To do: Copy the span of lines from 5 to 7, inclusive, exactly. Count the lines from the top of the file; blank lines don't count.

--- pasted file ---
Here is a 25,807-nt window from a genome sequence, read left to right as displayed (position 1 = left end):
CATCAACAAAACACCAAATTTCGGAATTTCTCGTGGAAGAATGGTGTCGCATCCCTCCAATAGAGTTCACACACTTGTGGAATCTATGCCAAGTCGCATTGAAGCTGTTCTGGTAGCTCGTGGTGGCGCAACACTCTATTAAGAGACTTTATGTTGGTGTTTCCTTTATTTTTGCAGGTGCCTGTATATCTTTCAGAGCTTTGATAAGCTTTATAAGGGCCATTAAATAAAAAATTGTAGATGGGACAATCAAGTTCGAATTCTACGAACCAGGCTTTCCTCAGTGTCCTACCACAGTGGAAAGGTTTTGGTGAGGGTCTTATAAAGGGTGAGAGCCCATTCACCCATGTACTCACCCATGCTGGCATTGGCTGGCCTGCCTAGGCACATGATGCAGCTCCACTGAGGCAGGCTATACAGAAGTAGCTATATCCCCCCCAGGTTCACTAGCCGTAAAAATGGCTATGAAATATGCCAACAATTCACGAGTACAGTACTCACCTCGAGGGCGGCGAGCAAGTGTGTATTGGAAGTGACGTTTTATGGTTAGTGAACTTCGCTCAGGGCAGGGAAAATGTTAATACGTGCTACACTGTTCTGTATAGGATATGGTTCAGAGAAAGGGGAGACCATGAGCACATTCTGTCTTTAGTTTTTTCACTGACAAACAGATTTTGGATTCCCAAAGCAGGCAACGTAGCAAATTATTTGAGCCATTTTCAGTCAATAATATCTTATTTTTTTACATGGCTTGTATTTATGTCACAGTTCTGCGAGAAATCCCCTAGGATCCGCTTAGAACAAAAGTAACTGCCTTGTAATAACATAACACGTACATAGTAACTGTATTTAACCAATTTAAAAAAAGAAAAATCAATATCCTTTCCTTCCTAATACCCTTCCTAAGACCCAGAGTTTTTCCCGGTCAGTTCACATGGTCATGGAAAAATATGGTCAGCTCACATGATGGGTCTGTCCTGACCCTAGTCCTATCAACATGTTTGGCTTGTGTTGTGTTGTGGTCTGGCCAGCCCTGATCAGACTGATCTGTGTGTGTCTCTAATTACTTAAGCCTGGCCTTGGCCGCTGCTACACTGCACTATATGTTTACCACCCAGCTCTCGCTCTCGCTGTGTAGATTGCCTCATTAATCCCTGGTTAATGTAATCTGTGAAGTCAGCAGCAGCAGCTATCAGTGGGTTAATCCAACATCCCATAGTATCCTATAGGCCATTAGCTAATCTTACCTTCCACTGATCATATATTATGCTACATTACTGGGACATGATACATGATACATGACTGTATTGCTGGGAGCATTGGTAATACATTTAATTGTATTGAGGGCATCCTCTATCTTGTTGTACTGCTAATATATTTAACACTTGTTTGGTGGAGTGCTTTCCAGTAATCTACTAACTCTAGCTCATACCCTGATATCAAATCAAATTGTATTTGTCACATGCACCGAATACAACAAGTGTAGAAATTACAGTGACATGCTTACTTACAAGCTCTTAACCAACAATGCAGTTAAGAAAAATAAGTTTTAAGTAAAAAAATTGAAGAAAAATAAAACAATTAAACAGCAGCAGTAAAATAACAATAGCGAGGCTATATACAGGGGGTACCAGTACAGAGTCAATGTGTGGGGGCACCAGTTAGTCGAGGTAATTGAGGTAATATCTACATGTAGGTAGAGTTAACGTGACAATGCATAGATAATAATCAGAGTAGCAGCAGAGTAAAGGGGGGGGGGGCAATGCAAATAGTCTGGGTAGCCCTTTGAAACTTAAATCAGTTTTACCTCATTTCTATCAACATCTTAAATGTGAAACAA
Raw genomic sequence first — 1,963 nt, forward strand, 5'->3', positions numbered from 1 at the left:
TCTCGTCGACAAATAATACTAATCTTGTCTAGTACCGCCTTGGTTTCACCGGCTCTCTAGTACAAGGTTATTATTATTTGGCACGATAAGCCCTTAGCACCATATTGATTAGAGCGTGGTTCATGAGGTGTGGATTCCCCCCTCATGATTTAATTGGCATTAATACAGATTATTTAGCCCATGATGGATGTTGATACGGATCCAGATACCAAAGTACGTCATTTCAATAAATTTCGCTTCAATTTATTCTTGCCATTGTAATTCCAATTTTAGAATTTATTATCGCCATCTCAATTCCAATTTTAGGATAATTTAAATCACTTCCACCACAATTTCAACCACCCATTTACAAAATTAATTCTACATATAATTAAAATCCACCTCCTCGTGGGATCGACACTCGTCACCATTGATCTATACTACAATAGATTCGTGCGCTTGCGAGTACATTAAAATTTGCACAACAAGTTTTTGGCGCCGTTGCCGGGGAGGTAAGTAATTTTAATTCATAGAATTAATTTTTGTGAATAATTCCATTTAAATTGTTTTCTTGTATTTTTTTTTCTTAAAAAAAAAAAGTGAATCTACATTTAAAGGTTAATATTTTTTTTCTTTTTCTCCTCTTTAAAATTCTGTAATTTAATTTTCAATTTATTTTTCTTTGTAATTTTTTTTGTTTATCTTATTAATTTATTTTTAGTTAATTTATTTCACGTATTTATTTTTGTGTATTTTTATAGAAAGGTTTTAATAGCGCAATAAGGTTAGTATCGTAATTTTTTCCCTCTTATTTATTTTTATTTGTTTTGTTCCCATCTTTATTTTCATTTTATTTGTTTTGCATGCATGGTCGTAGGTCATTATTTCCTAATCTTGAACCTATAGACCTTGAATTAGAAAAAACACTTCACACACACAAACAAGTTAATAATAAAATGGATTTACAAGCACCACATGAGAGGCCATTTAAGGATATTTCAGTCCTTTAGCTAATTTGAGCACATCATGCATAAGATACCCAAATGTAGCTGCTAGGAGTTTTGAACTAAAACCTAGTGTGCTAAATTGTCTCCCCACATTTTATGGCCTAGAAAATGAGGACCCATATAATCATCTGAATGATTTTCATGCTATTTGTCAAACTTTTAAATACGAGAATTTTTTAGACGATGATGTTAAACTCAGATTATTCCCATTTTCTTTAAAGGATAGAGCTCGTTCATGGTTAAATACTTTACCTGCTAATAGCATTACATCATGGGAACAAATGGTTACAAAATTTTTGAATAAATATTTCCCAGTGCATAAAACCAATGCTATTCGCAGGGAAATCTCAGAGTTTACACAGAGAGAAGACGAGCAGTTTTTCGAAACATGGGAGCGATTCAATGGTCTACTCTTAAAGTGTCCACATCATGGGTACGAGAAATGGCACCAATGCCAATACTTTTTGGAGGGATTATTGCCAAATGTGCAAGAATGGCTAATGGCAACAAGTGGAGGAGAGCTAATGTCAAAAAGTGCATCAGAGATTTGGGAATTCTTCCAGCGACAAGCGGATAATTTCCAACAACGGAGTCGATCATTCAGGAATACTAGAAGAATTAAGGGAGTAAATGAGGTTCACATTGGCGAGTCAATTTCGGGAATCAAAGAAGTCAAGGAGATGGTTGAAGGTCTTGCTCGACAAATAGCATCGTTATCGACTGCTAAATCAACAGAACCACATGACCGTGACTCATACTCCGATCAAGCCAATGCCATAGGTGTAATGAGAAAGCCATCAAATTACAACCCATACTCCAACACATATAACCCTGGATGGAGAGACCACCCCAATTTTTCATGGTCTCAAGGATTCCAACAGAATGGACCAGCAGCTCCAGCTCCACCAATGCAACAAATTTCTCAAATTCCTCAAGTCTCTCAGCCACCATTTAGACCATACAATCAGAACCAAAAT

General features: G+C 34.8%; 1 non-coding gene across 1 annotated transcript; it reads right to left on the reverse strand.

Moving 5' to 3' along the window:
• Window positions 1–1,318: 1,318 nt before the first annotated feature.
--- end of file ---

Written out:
General features: G+C 34.8%; 1 non-coding gene across 1 annotated transcript; it reads right to left on the reverse strand.

Moving 5' to 3' along the window:
• Window positions 1–1,318: 1,318 nt before the first annotated feature.